If you’re motivated by praise and positive feedback from others, you can use a technique called neuro-linguistic programming (NLP) to drive yourself forward more effectively. It means you use the voice in your head as a motivational force. Stop putting yourself down or berating yourself for making mistakes – rather remind yourself you’ve created an opportunity to learn and congratulate yourself on growing through the experience.

Tip: If you know you're motivated by positive feedback, you need to cut out critical self-talk. Praise yourself for a job well done. Say “I did well” or “What can I learn from this?” rather than “l failed again”.

3. Punishment – ‘I want to be good‘

Some people are strongly motivated by the drive to avoid potential punishment. But many companies and employers use the “stick” approach (as opposed to the “carrot”) too often. They impose rules and restrictions that prevent employees from living, enjoying and exploring life. Like overly strict parents, these employers are demotivating.

Tip: If you're stuck in a demotivating work environment, shift your focus to hobbies and after-hours activities that stimulate you and encourage exploration. Yes, you have to make ends meet, but in the meantime explore your options and look for a new position that drives you to use your skills – like that hobby you enjoy.

Healthy motivation

Although all forms of motivation can work well, the “healthiest” motivational style is probably intrinsic motivation – being motivated by the means and not the end. The process of working towards the goal becomes more important than the goal itself.

Extrinsically (or outcome-) motivated people need to achieve the ultimate goal in order to persevere. If they can't win or hit the target perfectly they're likely to give up or make excuses for not participating at all. But process-motivated people stay stimulated and keep going regardless of the outcome.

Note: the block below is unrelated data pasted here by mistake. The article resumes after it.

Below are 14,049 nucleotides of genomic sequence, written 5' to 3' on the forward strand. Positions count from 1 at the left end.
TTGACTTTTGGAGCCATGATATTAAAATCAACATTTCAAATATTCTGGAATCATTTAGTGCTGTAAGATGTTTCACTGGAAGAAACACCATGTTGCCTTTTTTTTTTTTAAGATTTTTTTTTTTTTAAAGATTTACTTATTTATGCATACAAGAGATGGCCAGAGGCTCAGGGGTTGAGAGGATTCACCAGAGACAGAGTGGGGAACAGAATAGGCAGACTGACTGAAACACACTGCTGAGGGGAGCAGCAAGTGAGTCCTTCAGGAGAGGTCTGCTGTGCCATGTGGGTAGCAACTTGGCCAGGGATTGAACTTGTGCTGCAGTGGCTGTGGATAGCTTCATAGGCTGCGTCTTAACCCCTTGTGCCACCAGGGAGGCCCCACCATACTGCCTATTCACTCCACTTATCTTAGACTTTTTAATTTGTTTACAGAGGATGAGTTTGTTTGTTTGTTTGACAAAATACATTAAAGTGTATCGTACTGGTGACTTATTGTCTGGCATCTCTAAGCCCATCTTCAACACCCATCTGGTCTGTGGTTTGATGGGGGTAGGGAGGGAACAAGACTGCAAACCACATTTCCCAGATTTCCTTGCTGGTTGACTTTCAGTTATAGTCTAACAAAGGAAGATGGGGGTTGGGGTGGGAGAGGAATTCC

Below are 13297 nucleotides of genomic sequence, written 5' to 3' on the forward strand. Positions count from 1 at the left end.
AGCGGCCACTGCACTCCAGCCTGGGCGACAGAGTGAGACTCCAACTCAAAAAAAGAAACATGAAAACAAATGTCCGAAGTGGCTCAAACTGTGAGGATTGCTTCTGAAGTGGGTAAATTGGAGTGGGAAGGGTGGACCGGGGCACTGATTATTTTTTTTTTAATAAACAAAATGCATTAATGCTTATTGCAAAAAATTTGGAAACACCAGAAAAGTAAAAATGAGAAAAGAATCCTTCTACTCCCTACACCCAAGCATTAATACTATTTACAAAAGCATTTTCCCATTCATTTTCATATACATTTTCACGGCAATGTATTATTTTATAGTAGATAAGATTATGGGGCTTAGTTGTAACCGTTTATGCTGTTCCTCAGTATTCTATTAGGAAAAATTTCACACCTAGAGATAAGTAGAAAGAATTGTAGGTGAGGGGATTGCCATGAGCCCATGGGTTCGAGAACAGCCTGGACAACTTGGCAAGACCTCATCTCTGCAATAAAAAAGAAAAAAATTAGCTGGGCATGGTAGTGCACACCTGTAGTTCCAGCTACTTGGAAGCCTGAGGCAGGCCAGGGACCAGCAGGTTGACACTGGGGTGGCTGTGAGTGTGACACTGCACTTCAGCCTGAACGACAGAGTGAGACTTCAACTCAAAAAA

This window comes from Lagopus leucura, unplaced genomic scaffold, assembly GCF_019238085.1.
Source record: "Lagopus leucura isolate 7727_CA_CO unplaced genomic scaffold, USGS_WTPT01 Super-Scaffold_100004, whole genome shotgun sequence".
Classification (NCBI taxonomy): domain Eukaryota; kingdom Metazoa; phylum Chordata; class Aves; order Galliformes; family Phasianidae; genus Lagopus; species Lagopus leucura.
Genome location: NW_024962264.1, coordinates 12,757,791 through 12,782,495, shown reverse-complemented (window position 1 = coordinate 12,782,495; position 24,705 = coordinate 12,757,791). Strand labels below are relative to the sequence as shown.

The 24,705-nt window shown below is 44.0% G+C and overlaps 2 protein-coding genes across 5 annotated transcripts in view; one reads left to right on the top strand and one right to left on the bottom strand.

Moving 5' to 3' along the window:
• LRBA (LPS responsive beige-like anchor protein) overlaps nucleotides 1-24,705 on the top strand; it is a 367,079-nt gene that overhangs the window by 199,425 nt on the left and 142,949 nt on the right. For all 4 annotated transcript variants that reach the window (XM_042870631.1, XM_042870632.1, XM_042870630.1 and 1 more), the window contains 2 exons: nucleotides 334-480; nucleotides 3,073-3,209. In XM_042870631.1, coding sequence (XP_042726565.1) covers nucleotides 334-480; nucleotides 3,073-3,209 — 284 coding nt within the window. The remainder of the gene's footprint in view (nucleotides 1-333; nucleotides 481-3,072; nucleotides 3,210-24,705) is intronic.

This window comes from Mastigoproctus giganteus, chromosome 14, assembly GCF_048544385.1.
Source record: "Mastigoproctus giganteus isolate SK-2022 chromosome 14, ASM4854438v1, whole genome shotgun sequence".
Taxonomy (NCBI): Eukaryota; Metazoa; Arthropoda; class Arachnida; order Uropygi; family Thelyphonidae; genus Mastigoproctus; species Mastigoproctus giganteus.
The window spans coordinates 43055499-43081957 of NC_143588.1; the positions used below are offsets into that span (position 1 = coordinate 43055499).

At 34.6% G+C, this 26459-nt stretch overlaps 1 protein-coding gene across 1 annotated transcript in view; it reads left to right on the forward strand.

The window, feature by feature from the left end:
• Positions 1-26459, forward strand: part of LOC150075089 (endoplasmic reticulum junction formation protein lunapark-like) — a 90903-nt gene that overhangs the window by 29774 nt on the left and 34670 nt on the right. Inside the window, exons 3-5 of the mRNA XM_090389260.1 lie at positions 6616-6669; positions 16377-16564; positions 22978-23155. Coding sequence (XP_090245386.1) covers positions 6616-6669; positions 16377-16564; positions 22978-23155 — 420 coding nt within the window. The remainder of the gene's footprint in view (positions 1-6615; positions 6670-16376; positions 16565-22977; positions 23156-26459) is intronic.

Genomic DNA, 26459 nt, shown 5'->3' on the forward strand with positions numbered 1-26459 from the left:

Of course, there's nothing wrong with being motivated by an outcome or a goal. You can work hard and be driven by the goal of building a career. But if you're motivated by that extrinsic factor alone, you may never be satisfied with what you achieve – especially if it doesn't turn out exactly as you expected. Conversely, if you're motivated by the process of going for the goal, you're more likely to stay motivated and be satisfied in the end.

Most importantly: don't overdo it. Healthy motivation is a balancing act. Why? Because too much motivation can quickly turn into a self-destructive force that finds you pushing yourself too hard. Focus on the process of moving towards your goal, reward yourself for doing your work well and find the healthy middle ground that keeps you challenged, stimulated and ultimately balanced.

Sowing the seeds of self-motivation

If you place a six-month-old baby on the floor, what does she do? Almost immediately she’ll start to crawl around. She’s driven by an innate need to explore the world and feel competent when dealing with what she finds.

This innate need in all humans is the basis for motivation. When does this begin and how do parents secure good motivational development in their children? It starts with nurturing the child’s need to explore in a safe environment.

If your child reaches out to explore an electrical socket, it’s a bad idea to pull him away or slap his hand. Try this instead: act as if you’re touching the socket and mime getting a shock. Overreact to this; pull a funny face and yowl in mock pain. By doing this you’re encouraging the child’s exploration. In fact, you’re giving him something interesting and new to explore and something to learn from – such as Daddy’s funny face.

The dos: Of course you need to protect kids from danger, but by allowing and encouraging them to explore you’re helping them to become go-getter adults. This way they will always feel stimulated and excited by the experience of exploration.

The don’ts: Remember that critical forces in childhood can feed a limiting inner voice that says “Don’t go for it” or “Why bother?” well into adulthood. Parents should avoid being either too harsh and strict or overly smothering. The more a child is punished or prevented from exploring, the higher the chance he’ll be sitting around as an adult wondering why he can’t get going – and this “punishment” comes from a disapproving family, school system or peer group.

Similarly, overprotective parents who panic or stop kids from venturing too far are limiting their offspring’s confidence and exploration. Rather feed your child’s motivational force with a healthy supple of freedom, security and encouragement.